This image is from: Curated Quotes

The love of flying
“To most people, the sky is the limit. To those who love aviation, the sky is home.”
Military Fly Moms: Sharing Memories, Building Legacies, Inspiring Hope, edited by Linda Maloney

“The summer of my sixteenth year, life couldn’t have been sweeter. On my birthday in March I passed the test for my pilot’s it’s June and I’m flying to my heart’s content in a faded yellow 1932 Piper Cub. There’s nothing like flying to set your spirit free!”
Jerrie Cobb, one of the Mercury 13
Jerrie Cobb, Solo Pilot

Flight is the essence of the spirit. It nurtures the soul. It is awesome. Often ethereal. Glorious. Emotionally wondrous and all-pervading. Intangible.”
Louise Thaden, first woman to win the Bendix trophy
High, Wide and Frightened. Louise Thaden

“There is beauty and an allure in flying: an experience that is different from any on earth. There is music to flying – a dance, an art all its own. From above we are able to see how history relates to geography; how our community’s environment is connected to communities hundreds of miles away and where our ancestors traveled on their quest for unseen destinations. The earth’s magnificent beauty seen in twists, swirls and colors is the art upon which we live.”
Susan Maule, Captain
Stars of the Sky, Legends All, edited by Ann Lewis Cooper

“I feel so happy when I’m flying! Why? It’s not easy to explain. Perhaps it is the feeling of power, the pleasure of dominating a machine as beautiful and sensitive as a thoroughbred horse.”
Jacqueline Auriol, winner of three Harmon Trophies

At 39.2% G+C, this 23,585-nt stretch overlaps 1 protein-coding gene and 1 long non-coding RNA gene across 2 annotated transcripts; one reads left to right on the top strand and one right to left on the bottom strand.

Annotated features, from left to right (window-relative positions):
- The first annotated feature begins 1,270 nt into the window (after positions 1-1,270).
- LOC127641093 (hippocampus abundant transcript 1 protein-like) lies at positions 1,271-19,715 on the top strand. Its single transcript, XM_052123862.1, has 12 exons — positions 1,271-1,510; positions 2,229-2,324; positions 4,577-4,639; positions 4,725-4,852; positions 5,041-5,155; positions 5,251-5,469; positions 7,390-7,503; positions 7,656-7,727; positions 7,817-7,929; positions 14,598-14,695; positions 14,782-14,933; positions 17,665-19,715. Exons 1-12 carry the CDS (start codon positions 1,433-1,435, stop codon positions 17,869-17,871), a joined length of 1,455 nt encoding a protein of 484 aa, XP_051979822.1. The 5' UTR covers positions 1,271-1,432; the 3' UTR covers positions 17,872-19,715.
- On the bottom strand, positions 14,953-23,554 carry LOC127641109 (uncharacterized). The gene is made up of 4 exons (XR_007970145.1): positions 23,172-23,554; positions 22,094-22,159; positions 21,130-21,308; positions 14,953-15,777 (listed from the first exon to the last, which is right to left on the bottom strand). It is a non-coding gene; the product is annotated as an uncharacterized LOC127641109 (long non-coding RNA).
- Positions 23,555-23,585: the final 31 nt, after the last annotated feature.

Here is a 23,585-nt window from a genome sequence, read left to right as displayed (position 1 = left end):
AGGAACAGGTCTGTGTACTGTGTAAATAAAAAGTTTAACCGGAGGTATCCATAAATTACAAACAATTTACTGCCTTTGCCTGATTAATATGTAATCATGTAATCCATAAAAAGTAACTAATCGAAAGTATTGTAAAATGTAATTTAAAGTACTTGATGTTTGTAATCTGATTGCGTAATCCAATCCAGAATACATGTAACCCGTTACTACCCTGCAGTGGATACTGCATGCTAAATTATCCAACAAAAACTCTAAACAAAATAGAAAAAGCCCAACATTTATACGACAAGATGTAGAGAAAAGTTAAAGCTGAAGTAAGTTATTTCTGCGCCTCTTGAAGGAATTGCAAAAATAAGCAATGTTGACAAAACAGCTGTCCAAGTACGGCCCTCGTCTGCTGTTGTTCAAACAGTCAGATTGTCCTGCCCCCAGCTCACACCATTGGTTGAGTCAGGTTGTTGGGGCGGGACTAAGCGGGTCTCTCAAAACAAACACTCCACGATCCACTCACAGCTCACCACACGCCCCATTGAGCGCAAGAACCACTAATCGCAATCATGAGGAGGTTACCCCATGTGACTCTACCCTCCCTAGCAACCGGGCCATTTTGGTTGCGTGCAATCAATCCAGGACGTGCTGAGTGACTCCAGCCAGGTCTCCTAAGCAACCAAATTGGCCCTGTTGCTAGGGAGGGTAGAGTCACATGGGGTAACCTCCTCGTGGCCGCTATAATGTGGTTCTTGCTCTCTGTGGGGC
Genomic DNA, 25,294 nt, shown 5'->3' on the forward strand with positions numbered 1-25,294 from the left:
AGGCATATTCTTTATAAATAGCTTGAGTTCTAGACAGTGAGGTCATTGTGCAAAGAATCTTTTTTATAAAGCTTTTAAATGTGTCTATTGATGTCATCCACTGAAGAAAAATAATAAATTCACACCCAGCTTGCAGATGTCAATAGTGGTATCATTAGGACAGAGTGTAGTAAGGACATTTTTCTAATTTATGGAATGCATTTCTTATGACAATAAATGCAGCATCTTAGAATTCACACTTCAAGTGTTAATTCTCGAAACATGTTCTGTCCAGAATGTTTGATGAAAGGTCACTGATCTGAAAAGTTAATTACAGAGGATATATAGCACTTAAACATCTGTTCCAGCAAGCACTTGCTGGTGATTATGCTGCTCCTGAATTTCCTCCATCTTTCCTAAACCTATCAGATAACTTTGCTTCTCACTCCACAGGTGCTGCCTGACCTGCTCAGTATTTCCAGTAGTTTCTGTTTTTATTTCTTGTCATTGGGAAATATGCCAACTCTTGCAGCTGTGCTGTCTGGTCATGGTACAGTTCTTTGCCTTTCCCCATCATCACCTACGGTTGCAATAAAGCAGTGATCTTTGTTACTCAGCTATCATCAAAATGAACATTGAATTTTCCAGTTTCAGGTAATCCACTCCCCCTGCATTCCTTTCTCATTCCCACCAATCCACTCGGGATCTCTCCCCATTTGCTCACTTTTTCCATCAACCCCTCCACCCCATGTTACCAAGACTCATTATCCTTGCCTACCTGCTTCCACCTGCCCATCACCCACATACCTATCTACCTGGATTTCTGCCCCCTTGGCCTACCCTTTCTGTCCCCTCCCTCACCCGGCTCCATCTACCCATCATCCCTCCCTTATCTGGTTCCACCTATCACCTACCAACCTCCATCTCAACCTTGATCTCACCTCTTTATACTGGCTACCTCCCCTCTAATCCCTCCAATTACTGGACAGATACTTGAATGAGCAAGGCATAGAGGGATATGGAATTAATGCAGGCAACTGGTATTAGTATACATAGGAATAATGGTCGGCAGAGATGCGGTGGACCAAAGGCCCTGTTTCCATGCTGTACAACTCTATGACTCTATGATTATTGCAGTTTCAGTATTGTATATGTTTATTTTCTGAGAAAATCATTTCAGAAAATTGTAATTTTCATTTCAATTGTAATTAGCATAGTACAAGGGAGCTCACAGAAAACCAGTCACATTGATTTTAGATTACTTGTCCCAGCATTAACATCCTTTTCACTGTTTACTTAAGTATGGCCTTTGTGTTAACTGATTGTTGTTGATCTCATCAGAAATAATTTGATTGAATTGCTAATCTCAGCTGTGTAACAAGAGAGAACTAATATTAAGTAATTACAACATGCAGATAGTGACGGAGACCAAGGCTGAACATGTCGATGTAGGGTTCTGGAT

I Live to Fly, Jacqueline Auriol

“There is really nothing nicer than flying in a good airplane over pretty country on a beautiful day-you just feel so good, so exuberant, so, oh, I don’t know, but there is a feeling that you would like to beat yourself on the chest and emit several howls a la Tarzan, pure joy of being alive.”
Louise Thaden, first woman to win the Bendix trophy
High, Wide and Frightened. Louise Thaden

Learning to Fly

“One day in Chicago I saw billboard with a bird sitting on the rim of a nest, nurturing her young fledglings into the flying world. It read, “Birds Learn to Fly. Why Can’t You?” That did it.”
Janet Harmon Bragg, first African American woman to earn a commercial pilot’s license
Soaring Above Setbacks, The Autobiography of Janet Harmon Bragg as told to Marjorie M. Kriz

World War II

“Like most loyal Americans during World War II, I wanted to do my part for the war effort. I loved flying and I could scarcely believe my good luck in being able to do something I loved so much for the good of my country. Flying out of Avenger Field, Texas it was hot, we were tired, and we were sticky half the time. But we were having a ball because we had those airplanes. We all loved to fly.”
Caro Bosca, WASP
Stars of the Sky, Legends All, edited by Ann Lewis Cooper

“Someone once suggested that the WASPs were rich girls on a lark. Not true. There was nothing glamorous about it. In my case, I would get orders to go somewhere to pick up an airplane. I would grab my B-04 bag, which was always packed, and my parachute bag, catch a train or get on a commercial flight. When I arrived, I would go to Operations, pick up the airplane and deliver it to its destination. Most of what I flew were trainers and twin-engine troop transports.”
Margaret J. Ringenberg, WASP, air racer
 Girls Can’t Be Pilots, Margaret Ringenberg with Jane L. Roth